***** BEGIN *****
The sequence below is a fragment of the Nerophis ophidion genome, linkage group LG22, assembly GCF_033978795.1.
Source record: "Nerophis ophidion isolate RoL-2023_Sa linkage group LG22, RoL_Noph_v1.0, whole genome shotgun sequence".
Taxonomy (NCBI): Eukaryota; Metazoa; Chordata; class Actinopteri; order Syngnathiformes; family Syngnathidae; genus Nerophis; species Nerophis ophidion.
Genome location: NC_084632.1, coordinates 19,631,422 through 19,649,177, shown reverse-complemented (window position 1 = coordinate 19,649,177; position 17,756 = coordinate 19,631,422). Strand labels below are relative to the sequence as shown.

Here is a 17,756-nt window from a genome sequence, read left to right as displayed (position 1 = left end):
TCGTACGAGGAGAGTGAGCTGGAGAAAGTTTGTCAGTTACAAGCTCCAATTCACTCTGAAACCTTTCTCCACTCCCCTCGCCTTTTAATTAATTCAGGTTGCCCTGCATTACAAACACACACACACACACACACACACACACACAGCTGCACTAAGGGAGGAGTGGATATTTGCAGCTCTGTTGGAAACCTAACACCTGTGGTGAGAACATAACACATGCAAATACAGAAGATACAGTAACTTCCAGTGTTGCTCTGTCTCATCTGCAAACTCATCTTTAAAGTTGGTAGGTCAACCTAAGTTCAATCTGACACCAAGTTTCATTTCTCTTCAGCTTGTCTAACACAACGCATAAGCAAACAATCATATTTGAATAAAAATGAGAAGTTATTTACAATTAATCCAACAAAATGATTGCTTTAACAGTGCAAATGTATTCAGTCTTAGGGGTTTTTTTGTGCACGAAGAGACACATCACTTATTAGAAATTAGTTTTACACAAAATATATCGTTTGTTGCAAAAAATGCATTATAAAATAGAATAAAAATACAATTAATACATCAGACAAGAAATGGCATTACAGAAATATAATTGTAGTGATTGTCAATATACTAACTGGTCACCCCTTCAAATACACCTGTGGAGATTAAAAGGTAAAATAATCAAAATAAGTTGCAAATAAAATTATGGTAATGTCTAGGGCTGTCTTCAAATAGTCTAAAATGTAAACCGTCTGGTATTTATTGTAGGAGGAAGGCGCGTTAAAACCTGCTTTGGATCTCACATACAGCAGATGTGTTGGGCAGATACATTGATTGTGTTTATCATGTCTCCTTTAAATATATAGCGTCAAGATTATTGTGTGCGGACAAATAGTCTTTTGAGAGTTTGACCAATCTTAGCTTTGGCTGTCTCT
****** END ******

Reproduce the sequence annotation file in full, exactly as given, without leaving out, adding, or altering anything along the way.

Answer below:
The sequence below is a fragment of the Nerophis ophidion genome, linkage group LG22, assembly GCF_033978795.1.
Source record: "Nerophis ophidion isolate RoL-2023_Sa linkage group LG22, RoL_Noph_v1.0, whole genome shotgun sequence".
Taxonomy (NCBI): Eukaryota; Metazoa; Chordata; class Actinopteri; order Syngnathiformes; family Syngnathidae; genus Nerophis; species Nerophis ophidion.
Genome location: NC_084632.1, coordinates 19,631,422 through 19,649,177, shown reverse-complemented (window position 1 = coordinate 19,649,177; position 17,756 = coordinate 19,631,422). Strand labels below are relative to the sequence as shown.

Here is a 17,756-nt window from a genome sequence, read left to right as displayed (position 1 = left end):
TCGTACGAGGAGAGTGAGCTGGAGAAAGTTTGTCAGTTACAAGCTCCAATTCACTCTGAAACCTTTCTCCACTCCCCTCGCCTTTTAATTAATTCAGGTTGCCCTGCATTACAAACACACACACACACACACACACACACACACAGCTGCACTAAGGGAGGAGTGGATATTTGCAGCTCTGTTGGAAACCTAACACCTGTGGTGAGAACATAACACATGCAAATACAGAAGATACAGTAACTTCCAGTGTTGCTCTGTCTCATCTGCAAACTCATCTTTAAAGTTGGTAGGTCAACCTAAGTTCAATCTGACACCAAGTTTCATTTCTCTTCAGCTTGTCTAACACAACGCATAAGCAAACAATCATATTTGAATAAAAATGAGAAGTTATTTACAATTAATCCAACAAAATGATTGCTTTAACAGTGCAAATGTATTCAGTCTTAGGGGTTTTTTTGTGCACGAAGAGACACATCACTTATTAGAAATTAGTTTTACACAAAATATATCGTTTGTTGCAAAAAATGCATTATAAAATAGAATAAAAATACAATTAATACATCAGACAAGAAATGGCATTACAGAAATATAATTGTAGTGATTGTCAATATACTAACTGGTCACCCCTTCAAATACACCTGTGGAGATTAAAAGGTAAAATAATCAAAATAAGTTGCAAATAAAATTATGGTAATGTCTAGGGCTGTCTTCAAATAGTCTAAAATGTAAACCGTCTGGTATTTATTGTAGGAGGAAGGCGCGTTAAAACCTGCTTTGGATCTCACATACAGCAGATGTGTTGGGCAGATACATTGATTGTGTTTATCATGTCTCCTTTAAATATATAGCGTCAAGATTATTGTGTGCGGACAAATAGTCTTTTGAGAGTTTGACCAATCTTAGCTTTGGCTGTCTCT